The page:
Archived News 2018
Is climate change affecting our summer weather?
In Britain the weather is always a talking point, but a succession of heatwaves in Europe this summer have brought climate into the conversation too.
Hot and dry conditions have been the big story this summer. Heatwaves have been hitting the headlines since late June, with high-profile wildfires and deaths across the Northern Hemisphere. In the UK, July was named the third hottest on record and temperatures have reached above 33℃. Scientists from the National Centre for Atmospheric Science have explained how the day-to-day weather we’re experiencing this year is linked to climate change.
This summer’s heatwave was associated with an unusually persistent high pressure system above the UK, and it is natural to wonder if climate change has had a part to play in this. Ed Hawkins, Professor of Climate Science at the University of Reading, has answered this question by explaining that in a world where our atmosphere is getting warmer due to climate change, we should expect that particular weather events will also be warmer.
Areas in the South East UK experienced over 50 days without rain, which transformed the UK’s vegetation from green to brown in a month. Professor Rowan Sutton, Director of Climate at NCAS, said “there should be little surprise that we’re seeing heat waves and associated impacts across many parts of the world, given that climate science has predicted an increase in the severity and frequency of heatwaves for decades.” The world has warmed by about 1 degree celsius since the nineteenth century with greater warming over land, and recent weather events (including both high temperatures and lightning storms) are influenced by this long-term change in our climate.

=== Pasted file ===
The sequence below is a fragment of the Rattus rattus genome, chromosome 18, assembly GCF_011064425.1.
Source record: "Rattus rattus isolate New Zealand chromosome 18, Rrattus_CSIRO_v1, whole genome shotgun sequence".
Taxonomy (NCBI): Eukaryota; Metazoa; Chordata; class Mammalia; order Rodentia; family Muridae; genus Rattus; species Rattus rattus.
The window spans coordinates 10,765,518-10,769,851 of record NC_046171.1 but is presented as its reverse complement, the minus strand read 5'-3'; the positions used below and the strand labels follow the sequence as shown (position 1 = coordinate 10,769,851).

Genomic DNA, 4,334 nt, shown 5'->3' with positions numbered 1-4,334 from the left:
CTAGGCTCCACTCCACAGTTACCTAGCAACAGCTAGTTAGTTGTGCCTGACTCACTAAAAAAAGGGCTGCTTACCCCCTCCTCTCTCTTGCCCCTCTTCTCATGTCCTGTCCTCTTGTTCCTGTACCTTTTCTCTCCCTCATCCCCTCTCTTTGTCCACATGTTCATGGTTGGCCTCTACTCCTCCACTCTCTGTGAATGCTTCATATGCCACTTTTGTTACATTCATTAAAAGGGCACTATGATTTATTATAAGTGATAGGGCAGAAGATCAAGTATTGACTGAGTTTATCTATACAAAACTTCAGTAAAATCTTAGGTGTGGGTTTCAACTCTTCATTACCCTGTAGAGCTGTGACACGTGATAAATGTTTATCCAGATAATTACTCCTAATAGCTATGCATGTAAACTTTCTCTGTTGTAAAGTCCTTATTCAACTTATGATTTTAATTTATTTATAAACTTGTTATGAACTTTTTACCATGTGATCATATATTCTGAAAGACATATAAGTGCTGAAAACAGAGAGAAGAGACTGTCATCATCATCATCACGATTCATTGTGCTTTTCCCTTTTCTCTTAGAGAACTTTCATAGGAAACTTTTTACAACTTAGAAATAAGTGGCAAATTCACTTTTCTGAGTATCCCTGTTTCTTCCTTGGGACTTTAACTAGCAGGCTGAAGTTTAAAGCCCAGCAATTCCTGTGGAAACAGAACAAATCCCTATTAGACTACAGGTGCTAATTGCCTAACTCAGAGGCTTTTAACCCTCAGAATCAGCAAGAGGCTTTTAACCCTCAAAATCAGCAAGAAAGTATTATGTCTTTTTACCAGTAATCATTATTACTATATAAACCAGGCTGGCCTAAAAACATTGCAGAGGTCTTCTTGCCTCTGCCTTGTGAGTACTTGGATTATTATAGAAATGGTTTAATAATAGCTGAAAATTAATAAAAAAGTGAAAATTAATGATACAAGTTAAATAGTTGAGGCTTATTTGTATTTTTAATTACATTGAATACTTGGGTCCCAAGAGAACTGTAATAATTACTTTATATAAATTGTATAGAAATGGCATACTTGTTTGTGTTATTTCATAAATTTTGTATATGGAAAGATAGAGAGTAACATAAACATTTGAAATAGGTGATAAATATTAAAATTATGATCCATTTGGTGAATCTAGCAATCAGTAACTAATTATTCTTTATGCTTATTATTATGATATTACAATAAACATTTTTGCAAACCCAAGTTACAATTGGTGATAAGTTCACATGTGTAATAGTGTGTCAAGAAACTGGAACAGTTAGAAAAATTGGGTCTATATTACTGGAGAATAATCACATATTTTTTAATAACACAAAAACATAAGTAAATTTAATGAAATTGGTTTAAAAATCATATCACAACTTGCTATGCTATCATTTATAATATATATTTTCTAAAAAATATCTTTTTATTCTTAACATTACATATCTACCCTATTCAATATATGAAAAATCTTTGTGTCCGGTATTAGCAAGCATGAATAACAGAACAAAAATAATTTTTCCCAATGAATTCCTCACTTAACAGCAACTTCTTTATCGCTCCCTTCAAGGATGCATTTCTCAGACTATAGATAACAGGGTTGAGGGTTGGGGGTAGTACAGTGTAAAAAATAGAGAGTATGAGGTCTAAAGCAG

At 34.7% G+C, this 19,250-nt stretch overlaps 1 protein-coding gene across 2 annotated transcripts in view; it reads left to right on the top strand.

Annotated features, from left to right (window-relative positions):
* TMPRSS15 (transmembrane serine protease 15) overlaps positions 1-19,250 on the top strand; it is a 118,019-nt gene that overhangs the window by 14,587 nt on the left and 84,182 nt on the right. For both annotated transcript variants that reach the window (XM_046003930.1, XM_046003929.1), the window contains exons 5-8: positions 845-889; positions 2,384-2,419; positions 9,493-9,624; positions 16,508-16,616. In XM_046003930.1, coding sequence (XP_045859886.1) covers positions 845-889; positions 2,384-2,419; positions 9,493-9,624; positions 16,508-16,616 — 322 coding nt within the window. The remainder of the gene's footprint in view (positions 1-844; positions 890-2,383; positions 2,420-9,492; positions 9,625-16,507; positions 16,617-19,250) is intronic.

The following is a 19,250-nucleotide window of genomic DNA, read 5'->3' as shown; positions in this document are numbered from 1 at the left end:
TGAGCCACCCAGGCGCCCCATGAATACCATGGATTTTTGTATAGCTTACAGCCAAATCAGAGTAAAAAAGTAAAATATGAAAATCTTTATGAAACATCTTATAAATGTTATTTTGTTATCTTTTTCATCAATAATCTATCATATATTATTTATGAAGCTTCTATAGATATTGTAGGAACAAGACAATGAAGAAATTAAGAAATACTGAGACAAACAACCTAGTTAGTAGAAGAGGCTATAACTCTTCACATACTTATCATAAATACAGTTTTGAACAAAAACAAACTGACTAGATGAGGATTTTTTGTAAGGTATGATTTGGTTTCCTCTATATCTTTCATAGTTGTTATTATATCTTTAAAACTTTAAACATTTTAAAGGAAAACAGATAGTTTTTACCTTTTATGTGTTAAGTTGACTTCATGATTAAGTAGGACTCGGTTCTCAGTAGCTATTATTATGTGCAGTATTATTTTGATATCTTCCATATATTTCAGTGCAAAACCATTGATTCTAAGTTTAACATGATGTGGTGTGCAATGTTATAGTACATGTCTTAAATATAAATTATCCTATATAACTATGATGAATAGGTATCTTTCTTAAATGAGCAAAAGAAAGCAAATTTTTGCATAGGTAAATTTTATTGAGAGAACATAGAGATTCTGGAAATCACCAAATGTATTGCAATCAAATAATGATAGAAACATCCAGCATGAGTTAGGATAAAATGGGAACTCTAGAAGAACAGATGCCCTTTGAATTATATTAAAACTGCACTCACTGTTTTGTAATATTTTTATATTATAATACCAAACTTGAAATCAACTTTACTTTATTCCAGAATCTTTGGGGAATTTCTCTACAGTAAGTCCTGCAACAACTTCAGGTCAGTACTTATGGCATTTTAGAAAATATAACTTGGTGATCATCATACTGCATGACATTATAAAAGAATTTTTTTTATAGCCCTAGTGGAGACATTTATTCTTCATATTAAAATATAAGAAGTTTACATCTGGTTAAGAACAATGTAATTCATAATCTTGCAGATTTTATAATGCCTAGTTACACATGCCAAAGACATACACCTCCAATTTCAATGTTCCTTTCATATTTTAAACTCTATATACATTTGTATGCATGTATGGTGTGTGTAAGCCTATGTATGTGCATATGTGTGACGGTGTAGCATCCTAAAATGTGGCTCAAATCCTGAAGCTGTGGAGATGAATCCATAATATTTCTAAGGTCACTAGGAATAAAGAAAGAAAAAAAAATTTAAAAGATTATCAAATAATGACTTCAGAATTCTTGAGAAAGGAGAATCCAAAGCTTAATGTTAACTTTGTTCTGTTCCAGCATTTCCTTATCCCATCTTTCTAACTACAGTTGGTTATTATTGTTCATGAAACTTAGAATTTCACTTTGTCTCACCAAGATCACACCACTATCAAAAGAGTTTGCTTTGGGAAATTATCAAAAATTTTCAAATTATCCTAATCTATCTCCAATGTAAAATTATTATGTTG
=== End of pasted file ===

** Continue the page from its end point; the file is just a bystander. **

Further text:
Scientists are beginning to better understand the links between extreme weather and climate change and think it is very likely that human influence has contributed to the global changes in the frequency of temperature extremes since the mid-twentieth century. Professor Len Shaffrey, a Senior NCAS Research Scientist based at the University of Reading, says that recent studies have assessed that climate change has increased the probability of extremes such as the 2017 European ‘Lucifer’ heatwave by a factor of at least 4.
However, climate change is just one factor affecting our current weather. Len recently summarised a number of reasons why this summer has been so hot and dry in an article for The Conversation, outlining the impact that climate change, North Atlantic temperatures, and general weather patterns could all have had on this summer’s heatwave. Should these weather patterns continue as they are, we might expect this summer to be as hot and dry as the extreme summer of 1976.
One example of the impact of recent prolonged hot and dry weather is the moorland fires in Greater Manchester. NCAS Professor James Lee, based at the University of York, took to the skies in the FAAM aircraft last month to measure emissions from these fires and sample the pollution being emitted. James noted that “more hot dry weather in the UK is likely to lead to more moorland fires in the UK and worldwide, so it is important that we begin to understand the effects on global greenhouse gas and air pollution problems."
Scientists are virtually certain that there will be more frequent hot temperature extremes over land areas as global mean temperatures increase. So as a result of climate change, heatwaves are likely to be more frequent, and last for longer.